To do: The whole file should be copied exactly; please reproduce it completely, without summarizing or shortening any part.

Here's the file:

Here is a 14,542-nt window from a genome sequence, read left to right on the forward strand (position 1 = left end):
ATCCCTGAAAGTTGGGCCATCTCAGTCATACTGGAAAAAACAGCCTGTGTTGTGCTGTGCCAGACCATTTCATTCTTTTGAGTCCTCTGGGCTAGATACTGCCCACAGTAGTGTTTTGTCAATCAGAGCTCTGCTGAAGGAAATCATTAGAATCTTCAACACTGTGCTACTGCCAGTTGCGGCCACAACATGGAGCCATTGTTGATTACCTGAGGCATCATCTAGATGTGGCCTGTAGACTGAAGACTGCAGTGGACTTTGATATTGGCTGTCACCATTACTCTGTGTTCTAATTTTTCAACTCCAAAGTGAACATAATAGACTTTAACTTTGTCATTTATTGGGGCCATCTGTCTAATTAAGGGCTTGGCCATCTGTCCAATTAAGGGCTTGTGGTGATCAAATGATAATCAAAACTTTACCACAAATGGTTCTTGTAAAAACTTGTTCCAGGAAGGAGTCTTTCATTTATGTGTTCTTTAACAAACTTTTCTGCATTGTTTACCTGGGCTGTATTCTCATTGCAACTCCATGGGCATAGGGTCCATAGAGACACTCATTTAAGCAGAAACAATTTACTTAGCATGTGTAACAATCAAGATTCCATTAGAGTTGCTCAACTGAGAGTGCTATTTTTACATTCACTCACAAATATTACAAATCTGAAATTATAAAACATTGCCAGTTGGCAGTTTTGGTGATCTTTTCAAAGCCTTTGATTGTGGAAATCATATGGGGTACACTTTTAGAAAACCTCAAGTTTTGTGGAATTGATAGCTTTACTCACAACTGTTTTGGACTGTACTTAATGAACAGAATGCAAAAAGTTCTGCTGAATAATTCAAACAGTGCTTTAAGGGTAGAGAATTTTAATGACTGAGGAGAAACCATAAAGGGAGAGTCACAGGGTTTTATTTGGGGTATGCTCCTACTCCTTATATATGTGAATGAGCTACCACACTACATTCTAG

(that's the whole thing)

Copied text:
Here is a 14,542-nt window from a genome sequence, read left to right on the forward strand (position 1 = left end):
ATCCCTGAAAGTTGGGCCATCTCAGTCATACTGGAAAAAACAGCCTGTGTTGTGCTGTGCCAGACCATTTCATTCTTTTGAGTCCTCTGGGCTAGATACTGCCCACAGTAGTGTTTTGTCAATCAGAGCTCTGCTGAAGGAAATCATTAGAATCTTCAACACTGTGCTACTGCCAGTTGCGGCCACAACATGGAGCCATTGTTGATTACCTGAGGCATCATCTAGATGTGGCCTGTAGACTGAAGACTGCAGTGGACTTTGATATTGGCTGTCACCATTACTCTGTGTTCTAATTTTTCAACTCCAAAGTGAACATAATAGACTTTAACTTTGTCATTTATTGGGGCCATCTGTCTAATTAAGGGCTTGGCCATCTGTCCAATTAAGGGCTTGTGGTGATCAAATGATAATCAAAACTTTACCACAAATGGTTCTTGTAAAAACTTGTTCCAGGAAGGAGTCTTTCATTTATGTGTTCTTTAACAAACTTTTCTGCATTGTTTACCTGGGCTGTATTCTCATTGCAACTCCATGGGCATAGGGTCCATAGAGACACTCATTTAAGCAGAAACAATTTACTTAGCATGTGTAACAATCAAGATTCCATTAGAGTTGCTCAACTGAGAGTGCTATTTTTACATTCACTCACAAATATTACAAATCTGAAATTATAAAACATTGCCAGTTGGCAGTTTTGGTGATCTTTTCAAAGCCTTTGATTGTGGAAATCATATGGGGTACACTTTTAGAAAACCTCAAGTTTTGTGGAATTGATAGCTTTACTCACAACTGTTTTGGACTGTACTTAATGAACAGAATGCAAAAAGTTCTGCTGAATAATTCAAACAGTGCTTTAAGGGTAGAGAATTTTAATGACTGAGGAGAAACCATAAAGGGAGAGTCACAGGGTTTTATTTGGGGTATGCTCCTACTCCTTATATATGTGAATGAGCTACCACACTACATTCTAG